Literary heritage is worth saving

Published 12:00 pm Tuesday, December 8, 2015

Regarding Ole Miss’ plans to demolish the outbuilding where William Faulkner wrote “As I Lay Dying”:

It is sad that great literature counts for so little in the Age of the Selfie.   Literature majors are being replaced by American Studies majors where the evolution of Mickey Mouse and the importance of Cola Wars trump the reading Joyce, Dostoevsky, Proust.

Some still celebrate literature.    People go to the grave of Kafka, the estate of Tolstoy, and celebrate Bloomsday in Dublin, Ireland. One of my best days was attending a “little” Bloomsday held in Dublin, New Hampshire. Splendid stuff this.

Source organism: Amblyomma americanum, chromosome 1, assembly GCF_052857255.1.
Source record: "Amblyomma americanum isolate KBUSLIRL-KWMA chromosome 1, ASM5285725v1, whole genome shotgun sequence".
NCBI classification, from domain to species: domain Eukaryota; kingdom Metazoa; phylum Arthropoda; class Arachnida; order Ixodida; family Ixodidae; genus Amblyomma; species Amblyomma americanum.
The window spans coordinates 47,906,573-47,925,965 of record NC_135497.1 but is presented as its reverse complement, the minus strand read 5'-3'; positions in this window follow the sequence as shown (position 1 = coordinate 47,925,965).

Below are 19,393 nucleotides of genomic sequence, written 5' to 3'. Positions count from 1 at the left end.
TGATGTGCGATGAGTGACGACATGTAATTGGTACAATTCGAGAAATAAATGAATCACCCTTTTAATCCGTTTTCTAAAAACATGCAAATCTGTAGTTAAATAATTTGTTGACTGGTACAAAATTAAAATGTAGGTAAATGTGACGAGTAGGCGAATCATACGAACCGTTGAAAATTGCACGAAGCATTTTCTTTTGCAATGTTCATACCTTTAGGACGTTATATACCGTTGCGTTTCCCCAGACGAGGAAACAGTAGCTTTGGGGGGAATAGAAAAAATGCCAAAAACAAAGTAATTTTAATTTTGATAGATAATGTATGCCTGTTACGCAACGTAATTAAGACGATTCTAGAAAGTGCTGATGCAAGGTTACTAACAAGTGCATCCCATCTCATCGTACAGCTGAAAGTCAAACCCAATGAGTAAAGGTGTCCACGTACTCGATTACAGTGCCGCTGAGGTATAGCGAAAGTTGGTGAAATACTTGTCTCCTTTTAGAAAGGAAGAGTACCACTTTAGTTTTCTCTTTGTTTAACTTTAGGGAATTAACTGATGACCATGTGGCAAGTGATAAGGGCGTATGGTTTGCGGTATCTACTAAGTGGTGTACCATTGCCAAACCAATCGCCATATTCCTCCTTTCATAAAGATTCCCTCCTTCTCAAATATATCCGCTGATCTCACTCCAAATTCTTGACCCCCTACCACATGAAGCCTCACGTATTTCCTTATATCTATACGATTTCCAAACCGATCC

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Even in the United States, there remains interest in literary tourism. Cannery Row in Monterey, California, draws crowds wanting to experience what John Steinbeck felt when he wrote the novel. The House of Seven Gables stands in Salem, Massachusetts, a tribute to Nathaniel Hawthorne. The asylum where Ken Kesey placed “One Flew Over the Cuckoo’s Nest” is a proper museum.

So why not Faulkner in Oxford?   Why raze the power plant where Faulkner used a wheelbarrow as a desk? Why not inspire future writers, playwrights and new media artists by allowing them in the place where Faulkner toiled?

Others have fought the bleakness that informs our age. Singer/songwriter Don Henley raised the banner to defend Walden Pond from a grotesque development scheme in Concord, Massachusetts. Where is the standard bearer in Mississippi?

Steven W. Lindsey

Keene, New Hampshire